As I have been going through the archives, concentrating on the post-war period, I have come across a number of exhibition invites and catalogues. The variety of styles and forms they come in, made me think how exhibition literature is a reflection of the context in which they are produced.
One of the earliest was from 1949, an invitation to the private view of 'RECENT TAPESTRIES by the Edinburgh Tapestry Company' at the Arts Council Gallery, London. The card is small and modest - perhaps a reflection of the on-going poor financial climate. The card is, however, elegant and printed on high-quality card. The intended recipients included potential clients, who could afford to spend a significant amount on an artist-designed tapestry.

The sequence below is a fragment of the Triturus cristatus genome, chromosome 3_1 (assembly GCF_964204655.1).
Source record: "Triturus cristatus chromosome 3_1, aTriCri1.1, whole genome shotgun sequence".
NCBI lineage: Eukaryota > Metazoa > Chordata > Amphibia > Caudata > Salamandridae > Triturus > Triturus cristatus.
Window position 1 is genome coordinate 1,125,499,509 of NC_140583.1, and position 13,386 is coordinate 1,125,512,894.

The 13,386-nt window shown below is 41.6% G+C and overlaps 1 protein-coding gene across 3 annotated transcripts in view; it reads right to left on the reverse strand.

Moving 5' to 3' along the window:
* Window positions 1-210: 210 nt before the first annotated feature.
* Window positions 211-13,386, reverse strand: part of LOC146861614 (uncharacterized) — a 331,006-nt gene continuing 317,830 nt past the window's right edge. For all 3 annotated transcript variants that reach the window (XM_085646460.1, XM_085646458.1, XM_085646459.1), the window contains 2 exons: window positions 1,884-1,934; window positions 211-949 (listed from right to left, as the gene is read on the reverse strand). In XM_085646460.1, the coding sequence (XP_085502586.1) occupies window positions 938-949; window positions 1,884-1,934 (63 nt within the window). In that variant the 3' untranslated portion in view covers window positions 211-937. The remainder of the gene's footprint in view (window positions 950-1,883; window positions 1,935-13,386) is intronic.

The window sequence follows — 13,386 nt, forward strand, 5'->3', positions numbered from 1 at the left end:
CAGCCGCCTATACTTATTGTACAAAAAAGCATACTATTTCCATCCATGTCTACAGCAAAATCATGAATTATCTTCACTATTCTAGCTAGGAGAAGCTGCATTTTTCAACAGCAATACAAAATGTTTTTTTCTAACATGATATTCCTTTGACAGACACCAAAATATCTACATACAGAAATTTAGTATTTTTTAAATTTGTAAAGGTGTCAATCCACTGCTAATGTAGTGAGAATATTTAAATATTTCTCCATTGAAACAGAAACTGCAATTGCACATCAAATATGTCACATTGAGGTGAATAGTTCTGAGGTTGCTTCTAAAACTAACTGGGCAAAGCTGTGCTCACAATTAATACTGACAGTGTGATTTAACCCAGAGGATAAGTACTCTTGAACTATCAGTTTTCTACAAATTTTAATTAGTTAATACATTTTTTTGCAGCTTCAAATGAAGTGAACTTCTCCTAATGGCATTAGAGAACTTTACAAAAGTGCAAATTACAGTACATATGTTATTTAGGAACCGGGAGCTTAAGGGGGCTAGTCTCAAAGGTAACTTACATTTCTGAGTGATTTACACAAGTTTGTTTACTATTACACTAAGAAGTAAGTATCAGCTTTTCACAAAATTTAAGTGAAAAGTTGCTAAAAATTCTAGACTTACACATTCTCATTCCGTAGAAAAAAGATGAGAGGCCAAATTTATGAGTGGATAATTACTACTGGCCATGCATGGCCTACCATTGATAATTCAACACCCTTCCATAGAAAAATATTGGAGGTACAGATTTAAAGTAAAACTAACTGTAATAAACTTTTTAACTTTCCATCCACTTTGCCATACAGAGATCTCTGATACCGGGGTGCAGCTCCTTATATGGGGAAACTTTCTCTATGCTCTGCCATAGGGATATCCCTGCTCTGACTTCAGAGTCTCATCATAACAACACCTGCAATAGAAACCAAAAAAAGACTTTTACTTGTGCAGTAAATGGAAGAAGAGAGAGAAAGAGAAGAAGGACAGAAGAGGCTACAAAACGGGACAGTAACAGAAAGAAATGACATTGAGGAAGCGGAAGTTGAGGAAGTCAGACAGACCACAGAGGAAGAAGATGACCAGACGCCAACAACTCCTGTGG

The invitation for an exhibition the following year, this time in Glasgow, is again different. The invite is considerably simplified with no colour print. What I could not deduce from these items was who made the decision regarding final design: weaver, director or gallery staff?